• Conditioning Factors
  • Conditioned things[40]
  • Determinations[5][41]
  • Fabrications[6]
  • Formations (Bhikkhu Bodhi)[42]
  • Karmic formations[43]
  • Mental constructions
  • Mental constructs (Bhante S. Dhammika)
  • Preparations (Bhikkhu Katukurunde Ñāṇānanda)[44]
  • Volitional activities[45]
  • Volitional dispositions[46]
  • Volitional formations (Bhikkhu Bodhi)

See also


  1. ^ a b Thich Nhat Hahn (2015). The Heart of Buddha's Teaching. New York: Harmony. pp. 73–74.
  2. ^ David Kalupahana, "A History of Buddhist Philosophy." University of Hawaii Press, 1992, page 71.
  3. ^ "The word saṅkhatam is explained in various ways. But in short it means something that is made up, prepared, or concocted by way of intention." Katukurunde Ñāṇānanda, in "The Mind Stilled: 33 Lectures on Nibbāna," p. 42, online at
  4. ^ See Piyadassi (1999). This is also suggested, for instance, by Bodhi (2000), p. 46, who in writing about one sense of saṅkhāra states: 'In the widest sense, saṅkhāra comprises all conditioned things, everything arisen from a combination of conditions.'
  5. ^ a b According to Bodhi (2000), p. 44, 'determinations' was used by Ven. Ñāṇamoli in his Majjhima Nikaya manuscripts that ultimately were edited by Bodhi. (In the published volume, Bodhi changed Ñāṇamoli's word choice to "formations.")
  6. ^ a b See, for instance, Thanissaro (1997b).
  7. ^ See the extended discussion at Bodhi (2000), pp. 44-47. Other translations considered by but ultimately rejected by Bodhi include 'constructions' (p. 45) and 'activities' (p. 45, especially to highlight the kammic aspect of saṅkhāra).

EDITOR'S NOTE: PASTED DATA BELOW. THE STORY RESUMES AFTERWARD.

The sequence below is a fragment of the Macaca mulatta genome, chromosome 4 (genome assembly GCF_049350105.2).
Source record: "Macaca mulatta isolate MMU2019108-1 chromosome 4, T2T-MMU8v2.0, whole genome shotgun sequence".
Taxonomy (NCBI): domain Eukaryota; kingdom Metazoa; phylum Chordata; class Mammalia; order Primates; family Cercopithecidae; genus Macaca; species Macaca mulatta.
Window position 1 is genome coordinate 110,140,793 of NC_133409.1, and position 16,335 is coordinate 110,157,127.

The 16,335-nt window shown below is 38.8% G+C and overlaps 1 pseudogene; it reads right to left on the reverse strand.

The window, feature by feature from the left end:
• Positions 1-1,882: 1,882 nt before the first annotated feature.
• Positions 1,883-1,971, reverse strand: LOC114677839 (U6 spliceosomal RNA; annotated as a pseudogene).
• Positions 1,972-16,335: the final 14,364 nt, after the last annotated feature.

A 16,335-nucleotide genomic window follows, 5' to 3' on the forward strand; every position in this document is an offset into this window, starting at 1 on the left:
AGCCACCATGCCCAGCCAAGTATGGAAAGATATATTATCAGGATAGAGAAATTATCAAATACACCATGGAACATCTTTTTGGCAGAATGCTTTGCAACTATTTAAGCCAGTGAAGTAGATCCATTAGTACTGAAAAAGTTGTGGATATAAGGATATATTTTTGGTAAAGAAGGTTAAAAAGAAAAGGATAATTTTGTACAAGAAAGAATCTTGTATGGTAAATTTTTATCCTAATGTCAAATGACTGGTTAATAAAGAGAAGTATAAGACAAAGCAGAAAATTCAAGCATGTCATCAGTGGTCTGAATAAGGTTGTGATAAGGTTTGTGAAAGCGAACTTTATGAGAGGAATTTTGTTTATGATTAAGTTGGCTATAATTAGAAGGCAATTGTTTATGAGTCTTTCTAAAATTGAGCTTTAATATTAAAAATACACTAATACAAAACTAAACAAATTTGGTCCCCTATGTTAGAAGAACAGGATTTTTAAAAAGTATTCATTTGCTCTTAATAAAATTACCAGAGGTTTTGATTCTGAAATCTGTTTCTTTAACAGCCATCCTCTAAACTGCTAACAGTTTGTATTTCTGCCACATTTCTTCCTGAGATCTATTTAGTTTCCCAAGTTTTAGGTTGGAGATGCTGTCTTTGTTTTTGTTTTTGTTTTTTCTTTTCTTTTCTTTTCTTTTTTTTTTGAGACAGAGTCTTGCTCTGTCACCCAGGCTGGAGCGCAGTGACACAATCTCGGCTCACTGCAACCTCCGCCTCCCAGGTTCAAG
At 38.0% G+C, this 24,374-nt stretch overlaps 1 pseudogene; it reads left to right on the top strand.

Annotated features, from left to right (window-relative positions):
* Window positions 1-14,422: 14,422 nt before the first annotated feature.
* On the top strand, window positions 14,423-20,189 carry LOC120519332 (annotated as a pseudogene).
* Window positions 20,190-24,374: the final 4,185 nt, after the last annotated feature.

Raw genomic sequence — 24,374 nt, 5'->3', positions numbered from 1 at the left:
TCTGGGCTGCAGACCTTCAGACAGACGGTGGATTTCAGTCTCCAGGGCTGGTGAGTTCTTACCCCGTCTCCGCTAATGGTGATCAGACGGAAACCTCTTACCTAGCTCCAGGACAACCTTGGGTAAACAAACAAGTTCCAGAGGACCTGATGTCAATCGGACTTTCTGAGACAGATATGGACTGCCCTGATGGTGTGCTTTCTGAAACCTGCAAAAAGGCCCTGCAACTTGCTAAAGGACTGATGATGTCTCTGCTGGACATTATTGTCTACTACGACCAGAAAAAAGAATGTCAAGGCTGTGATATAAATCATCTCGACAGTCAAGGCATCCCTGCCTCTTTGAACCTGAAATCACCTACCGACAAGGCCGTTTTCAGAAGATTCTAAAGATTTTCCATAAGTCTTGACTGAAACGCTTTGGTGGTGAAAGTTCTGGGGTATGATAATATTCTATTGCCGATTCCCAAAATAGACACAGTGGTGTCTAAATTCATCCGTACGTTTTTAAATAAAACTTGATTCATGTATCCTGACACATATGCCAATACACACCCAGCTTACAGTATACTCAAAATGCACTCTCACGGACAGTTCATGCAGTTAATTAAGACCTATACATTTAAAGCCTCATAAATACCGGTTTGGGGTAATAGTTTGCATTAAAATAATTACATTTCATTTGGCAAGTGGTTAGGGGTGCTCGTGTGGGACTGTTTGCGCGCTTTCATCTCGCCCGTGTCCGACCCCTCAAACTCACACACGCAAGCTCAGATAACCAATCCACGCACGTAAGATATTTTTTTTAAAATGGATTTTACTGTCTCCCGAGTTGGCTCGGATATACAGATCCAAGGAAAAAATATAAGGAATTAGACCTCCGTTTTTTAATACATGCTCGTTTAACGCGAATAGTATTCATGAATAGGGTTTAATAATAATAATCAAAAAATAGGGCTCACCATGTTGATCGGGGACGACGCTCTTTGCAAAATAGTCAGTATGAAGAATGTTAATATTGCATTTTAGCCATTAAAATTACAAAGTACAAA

8. ^ William S Waldron (2003). The Buddhist Unconscious: The Alaya-vijñana in the Context of Indian Buddhist Thought. Routledge. pp. 102–112. ISBN 978-1-134-42886-1.
  9. ^ See, for instance, Bodhi (2000), p. 45:
    Saṅkhāra is derived from the prefix saṃ (=con), "together," and the verb karoti, "to make." The noun straddles both sides of the active-passive divide. Thus saṅkhāras are both things which put together, construct and compound other things, and the things that are put together, constructed, and compounded.
  10. ^ "51 Mental Formations". Plum Village. 2013-11-23. Retrieved 2019-06-30.
  11. ^ a b c d e f g Thomas William Rhys Davids; William Stede (1921). Pali-English Dictionary. Motilal Banarsidass. pp. 664–665. ISBN 978-81-208-1144-7.
  12. ^ a b Monier Monier-Williams (1872). A Sanskrit-English Dictionary. Oxford University Press. p. 1041.
  13. ^ Stephen Phillips (2009). Yoga, Karma, and Rebirth: A Brief History and Philosophy. Columbia University Press. pp. 81–87. ISBN 978-0-231-14484-1.
  14. ^ a b Surendranath Dasgupta (1992). A History of Indian Philosophy. Motilal Banarsidass (Reprint, Original: Cambridge University Press, 1922). pp. 263 with footnote 1, 272–273. ISBN 978-81-208-0412-8.
  15. ^ a b c d David J. Kalupahana (1992). A History of Buddhist Philosophy: Continuities and Discontinuities. University of Hawaii Press. pp. 71–72. ISBN 978-0-8248-1402-1.
  16. ^ Harold Coward (1990). Derrida and Indian Philosophy. State University of New York Press. pp. 161–162. ISBN 978-0-7914-0500-0.
  17. ^ Jonathan Walters (2015). Donald S. Lopez Jr. (ed.). Buddhism in Practice (Abridged ed.). Princeton University Press. p. 110. ISBN 978-1-4008-8007-2.
  18. ^ N. Ross Reat; Edmund F. Perry (1991). A World Theology: The Central Spiritual Reality of Humankind. Cambridge University Press. pp. 120–121. ISBN 978-0-521-33159-3.
  19. ^ a b Paul Williams; Anthony Tribe; Alexander Wynne (2002). Buddhist Thought: A Complete Introduction to the Indian Tradition. Routledge. pp. 65–67. ISBN 978-1-134-62324-2.
  20. ^ John Clifford Holt (1995). Discipline: The Canonical Buddhism of the Vinayapiṭaka. Motilal Banarsidass. pp. 8–11. ISBN 978-81-208-1051-8.